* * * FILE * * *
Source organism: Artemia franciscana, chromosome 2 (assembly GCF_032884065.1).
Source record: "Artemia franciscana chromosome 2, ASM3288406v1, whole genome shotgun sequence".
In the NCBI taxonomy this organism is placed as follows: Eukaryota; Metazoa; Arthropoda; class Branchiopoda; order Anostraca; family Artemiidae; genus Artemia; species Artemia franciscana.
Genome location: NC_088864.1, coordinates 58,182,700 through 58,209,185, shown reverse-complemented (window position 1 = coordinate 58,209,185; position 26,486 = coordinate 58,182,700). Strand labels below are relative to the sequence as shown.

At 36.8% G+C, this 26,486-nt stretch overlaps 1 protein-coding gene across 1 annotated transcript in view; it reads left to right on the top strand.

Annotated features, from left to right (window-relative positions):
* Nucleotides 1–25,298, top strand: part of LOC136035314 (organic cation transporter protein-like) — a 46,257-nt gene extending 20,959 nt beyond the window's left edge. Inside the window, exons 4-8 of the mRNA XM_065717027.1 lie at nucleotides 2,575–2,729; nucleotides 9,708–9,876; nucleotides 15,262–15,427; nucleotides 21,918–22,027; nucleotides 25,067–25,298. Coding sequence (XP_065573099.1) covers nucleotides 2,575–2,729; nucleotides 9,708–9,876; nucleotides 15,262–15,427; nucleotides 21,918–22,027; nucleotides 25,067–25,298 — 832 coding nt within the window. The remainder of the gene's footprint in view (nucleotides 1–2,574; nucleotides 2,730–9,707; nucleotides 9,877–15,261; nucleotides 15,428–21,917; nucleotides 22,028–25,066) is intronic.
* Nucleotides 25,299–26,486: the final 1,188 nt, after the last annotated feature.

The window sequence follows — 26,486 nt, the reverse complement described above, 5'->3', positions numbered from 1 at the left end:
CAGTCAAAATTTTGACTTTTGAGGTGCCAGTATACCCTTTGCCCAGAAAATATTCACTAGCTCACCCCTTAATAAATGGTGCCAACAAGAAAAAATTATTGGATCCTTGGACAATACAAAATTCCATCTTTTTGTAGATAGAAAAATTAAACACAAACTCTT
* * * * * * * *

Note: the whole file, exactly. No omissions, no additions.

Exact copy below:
Source organism: Artemia franciscana, chromosome 2 (assembly GCF_032884065.1).
Source record: "Artemia franciscana chromosome 2, ASM3288406v1, whole genome shotgun sequence".
In the NCBI taxonomy this organism is placed as follows: Eukaryota; Metazoa; Arthropoda; class Branchiopoda; order Anostraca; family Artemiidae; genus Artemia; species Artemia franciscana.
Genome location: NC_088864.1, coordinates 58,182,700 through 58,209,185, shown reverse-complemented (window position 1 = coordinate 58,209,185; position 26,486 = coordinate 58,182,700). Strand labels below are relative to the sequence as shown.

At 36.8% G+C, this 26,486-nt stretch overlaps 1 protein-coding gene across 1 annotated transcript in view; it reads left to right on the top strand.

Annotated features, from left to right (window-relative positions):
* Nucleotides 1–25,298, top strand: part of LOC136035314 (organic cation transporter protein-like) — a 46,257-nt gene extending 20,959 nt beyond the window's left edge. Inside the window, exons 4-8 of the mRNA XM_065717027.1 lie at nucleotides 2,575–2,729; nucleotides 9,708–9,876; nucleotides 15,262–15,427; nucleotides 21,918–22,027; nucleotides 25,067–25,298. Coding sequence (XP_065573099.1) covers nucleotides 2,575–2,729; nucleotides 9,708–9,876; nucleotides 15,262–15,427; nucleotides 21,918–22,027; nucleotides 25,067–25,298 — 832 coding nt within the window. The remainder of the gene's footprint in view (nucleotides 1–2,574; nucleotides 2,730–9,707; nucleotides 9,877–15,261; nucleotides 15,428–21,917; nucleotides 22,028–25,066) is intronic.
* Nucleotides 25,299–26,486: the final 1,188 nt, after the last annotated feature.

The window sequence follows — 26,486 nt, the reverse complement described above, 5'->3', positions numbered from 1 at the left end:
CAGTCAAAATTTTGACTTTTGAGGTGCCAGTATACCCTTTGCCCAGAAAATATTCACTAGCTCACCCCTTAATAAATGGTGCCAACAAGAAAAAATTATTGGATCCTTGGACAATACAAAATTCCATCTTTTTGTAGATAGAAAAATTAAACACAAACTCTT